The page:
My Top 5 Norwegian scenic roads
During my European road trip which started in February 2020, my friend and I got the chance to visit Norway as the first country. We drove for twelve days through its astonishing sceneries and came across some of the most stunning roads. Here is a top 5 including our favourites!Jeetees
The Atlantic Ocean Road
This treasure is an 8.3-kilometer long section of County Road 64 that runs through an archipelago in Norway.
It’s connecting the island of Averoy to the mainland and the Romsdalshalvoya peninsula, built on different islands and skerries connected by different viaducts and bridges, the most famous one being Storseisundet Bridge. Its construction took place between 1983 and 1989, got hit by 12 European Windstorms and costed 122 million of NOK. This road is now preserved as a cultural heritage site and classified as a National Tourist Road.
Being there felt almost unreal. The road feels so fragile in between those dramatic elements that are the strong wind and high waves. This road is a small detour if you’re more into driving on high ways, but I strongly recommend it for the experience. Also I thought that admiring this road through the clouds was even more powerful, so in case the weather is not with you through your holiday, don’t hesitate!
The Coastal Road
Or known with its less charming title as the County Road 17, is running from Steinkjer in the South to Bodo in the North for about 630km including 6 ferries and a multitude of islands you’re able to visit. Almost “parallel” as the more straight E6, this one is longer but way more scenic and said to be one of the 101 most beautiful roads in the world by the National Geographic.
We took it from the beginning, stopped it in the middle and continued it until the end. On the way we probably stopped the car a thousand times as after each tunnel the view was sensational. On this road and according to the information website, there are a lot of things to do and see: you can hike, go on the different islands, stopped at the museums and explore fishermen villages. We selected a few activities as we mainly wanted to drive North and the hikes weren’t available due to winter conditions.
We explored the war museum as well as the historical landmark that are some public bathrooms (no joke). It’s also on this “road” that I crossed the arctic circle for the first time (in one of the ferry), and saw Salstraumen, the strongest tidal current in the world.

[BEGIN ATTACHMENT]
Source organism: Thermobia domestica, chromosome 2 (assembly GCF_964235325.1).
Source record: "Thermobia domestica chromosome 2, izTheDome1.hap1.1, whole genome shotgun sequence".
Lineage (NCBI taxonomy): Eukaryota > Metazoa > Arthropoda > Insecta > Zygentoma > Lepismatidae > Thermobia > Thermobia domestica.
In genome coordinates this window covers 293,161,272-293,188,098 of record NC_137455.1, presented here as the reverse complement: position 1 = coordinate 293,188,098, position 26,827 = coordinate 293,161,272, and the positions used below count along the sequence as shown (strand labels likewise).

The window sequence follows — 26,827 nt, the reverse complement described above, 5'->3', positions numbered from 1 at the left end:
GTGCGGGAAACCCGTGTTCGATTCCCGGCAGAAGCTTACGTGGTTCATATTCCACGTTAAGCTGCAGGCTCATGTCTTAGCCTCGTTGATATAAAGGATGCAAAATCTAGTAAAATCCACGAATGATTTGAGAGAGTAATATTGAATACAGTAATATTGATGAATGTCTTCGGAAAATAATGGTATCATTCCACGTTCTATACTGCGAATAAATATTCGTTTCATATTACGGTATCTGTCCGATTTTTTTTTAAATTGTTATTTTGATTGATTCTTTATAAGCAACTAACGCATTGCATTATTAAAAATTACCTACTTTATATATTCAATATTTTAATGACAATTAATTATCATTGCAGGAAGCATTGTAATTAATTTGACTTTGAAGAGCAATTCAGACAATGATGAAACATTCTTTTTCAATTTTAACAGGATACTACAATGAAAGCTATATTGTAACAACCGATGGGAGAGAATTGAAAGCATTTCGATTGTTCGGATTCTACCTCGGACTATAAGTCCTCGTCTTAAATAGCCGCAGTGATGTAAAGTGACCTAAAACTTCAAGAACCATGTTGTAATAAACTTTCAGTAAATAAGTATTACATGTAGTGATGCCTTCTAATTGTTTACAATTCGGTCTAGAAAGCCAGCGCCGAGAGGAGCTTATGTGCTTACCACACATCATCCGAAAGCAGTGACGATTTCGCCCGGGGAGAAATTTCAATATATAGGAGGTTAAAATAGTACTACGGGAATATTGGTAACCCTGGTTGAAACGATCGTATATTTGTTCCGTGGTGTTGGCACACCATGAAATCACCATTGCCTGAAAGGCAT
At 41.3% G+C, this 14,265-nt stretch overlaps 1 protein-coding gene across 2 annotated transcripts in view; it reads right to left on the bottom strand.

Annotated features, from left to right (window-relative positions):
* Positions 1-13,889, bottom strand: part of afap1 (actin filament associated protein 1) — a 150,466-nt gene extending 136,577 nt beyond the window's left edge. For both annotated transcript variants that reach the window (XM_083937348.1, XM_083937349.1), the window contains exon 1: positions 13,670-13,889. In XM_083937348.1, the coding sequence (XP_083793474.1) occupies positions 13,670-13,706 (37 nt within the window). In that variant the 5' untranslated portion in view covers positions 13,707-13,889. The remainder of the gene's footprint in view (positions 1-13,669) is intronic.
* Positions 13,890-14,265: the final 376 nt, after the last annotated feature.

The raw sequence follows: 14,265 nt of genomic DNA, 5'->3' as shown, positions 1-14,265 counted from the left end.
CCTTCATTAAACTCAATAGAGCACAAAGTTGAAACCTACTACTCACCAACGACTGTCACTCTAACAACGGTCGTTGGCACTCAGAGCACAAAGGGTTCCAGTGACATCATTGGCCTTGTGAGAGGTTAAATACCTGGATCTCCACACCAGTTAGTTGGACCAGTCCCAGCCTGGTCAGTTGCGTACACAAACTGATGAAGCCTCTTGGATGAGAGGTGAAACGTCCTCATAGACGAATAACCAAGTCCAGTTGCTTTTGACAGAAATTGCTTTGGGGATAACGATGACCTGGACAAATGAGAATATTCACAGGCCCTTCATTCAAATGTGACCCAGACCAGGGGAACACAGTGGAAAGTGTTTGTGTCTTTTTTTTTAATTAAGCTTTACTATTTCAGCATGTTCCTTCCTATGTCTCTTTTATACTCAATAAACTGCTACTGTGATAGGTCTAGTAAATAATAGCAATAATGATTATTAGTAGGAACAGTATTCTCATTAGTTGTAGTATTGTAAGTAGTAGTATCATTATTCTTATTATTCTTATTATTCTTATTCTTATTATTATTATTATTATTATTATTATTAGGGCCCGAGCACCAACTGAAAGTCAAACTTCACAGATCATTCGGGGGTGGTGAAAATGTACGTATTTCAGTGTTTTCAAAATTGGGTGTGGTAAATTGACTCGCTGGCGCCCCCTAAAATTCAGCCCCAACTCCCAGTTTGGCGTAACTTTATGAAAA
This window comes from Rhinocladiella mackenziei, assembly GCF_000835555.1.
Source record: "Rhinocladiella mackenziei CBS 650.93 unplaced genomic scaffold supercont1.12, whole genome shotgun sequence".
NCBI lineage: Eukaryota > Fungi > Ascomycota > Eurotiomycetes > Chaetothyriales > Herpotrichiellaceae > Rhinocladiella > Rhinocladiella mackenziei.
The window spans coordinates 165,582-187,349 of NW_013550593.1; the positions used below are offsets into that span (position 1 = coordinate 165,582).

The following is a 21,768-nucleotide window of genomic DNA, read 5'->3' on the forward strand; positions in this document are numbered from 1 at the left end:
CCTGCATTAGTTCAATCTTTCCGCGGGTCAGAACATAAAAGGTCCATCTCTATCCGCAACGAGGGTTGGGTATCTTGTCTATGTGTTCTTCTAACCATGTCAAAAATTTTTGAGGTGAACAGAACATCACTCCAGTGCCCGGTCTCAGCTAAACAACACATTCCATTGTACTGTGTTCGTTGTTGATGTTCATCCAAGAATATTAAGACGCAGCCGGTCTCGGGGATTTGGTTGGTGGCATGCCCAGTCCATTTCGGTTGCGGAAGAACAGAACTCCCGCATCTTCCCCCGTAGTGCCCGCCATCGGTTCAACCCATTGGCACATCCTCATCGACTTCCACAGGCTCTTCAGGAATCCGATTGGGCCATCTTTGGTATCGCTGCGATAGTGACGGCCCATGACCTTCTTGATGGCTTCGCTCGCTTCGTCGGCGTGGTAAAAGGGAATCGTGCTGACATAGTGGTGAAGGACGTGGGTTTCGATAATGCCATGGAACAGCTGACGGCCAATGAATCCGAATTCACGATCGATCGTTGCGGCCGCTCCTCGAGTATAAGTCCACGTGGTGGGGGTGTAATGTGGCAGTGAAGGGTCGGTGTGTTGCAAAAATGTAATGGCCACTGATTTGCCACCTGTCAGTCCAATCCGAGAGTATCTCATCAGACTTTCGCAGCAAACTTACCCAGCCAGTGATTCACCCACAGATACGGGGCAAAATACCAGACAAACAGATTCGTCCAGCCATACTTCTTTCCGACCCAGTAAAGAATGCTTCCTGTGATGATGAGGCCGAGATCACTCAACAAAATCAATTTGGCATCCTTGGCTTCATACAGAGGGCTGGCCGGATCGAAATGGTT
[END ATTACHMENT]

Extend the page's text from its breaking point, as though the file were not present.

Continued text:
On the Road
Crossing the Arctic
Isn’t for everyone and especially if you’re not equipped and prepared for it. Check my article on what I brought to this journey and what I recommend 🙂
Lofoten to Mainland conection
The E10 connects the Norwegian mainland to the famous Norwegian archipelago Lofoten and was officially opened in 2007. It takes around three hours to arrive in the city named Å, which is at the very end or the archipelago.
Through bridges and tunnels your eyes will wonder on poetic fishermen harbours and dramatic cliffs, sleepy fjords and busy birds, followed by red houses and breaking waves.
I strongly recommend to spend more than a day there as you’re able to hike around and participate in a tone of diverse activities.
Plus, with the weather changes the view magically transforms.
The road to Nordkapp (The North Cape)
This was probably the time in my life where I felt the most alone in the world, almost at its end. Driving from Alta to Nordkapp was one of the most breathtaking experience in my life. The blizard, the endless snow, the sudden fjords, the sunset… Unforgettable! The road was tough, slipery and dangerous as the weather was radically changing in sometimes seconds. We first stopped at Nordkapp, one of the last city before the Northernmost point in the European Territory. There we tried to gather information regarding the roads up North.
A “Kolone” was scheduled at 11AM, which means that a patrol snowscraper would lead us and other daring cars to the North Cape. We drove to the meeting point to find out that the kolone will be canceled due to sudden weather changes.
This is how it is to travel pass the Arctic Circle in winter: Uncertainty. But the views were worth it!
I unfortunately didn’t get the chance to drive on this one as it was closed because of the snow, but it is one of the most popular scenic road in the country: a 10% steep serpentine mountain road with 11 harping bends, part of Norwegian County Road 63 from Andalsnes to Valldal.
At the 700m high plateau you’re able to park your car and enjoy the view: the reward after the hard work.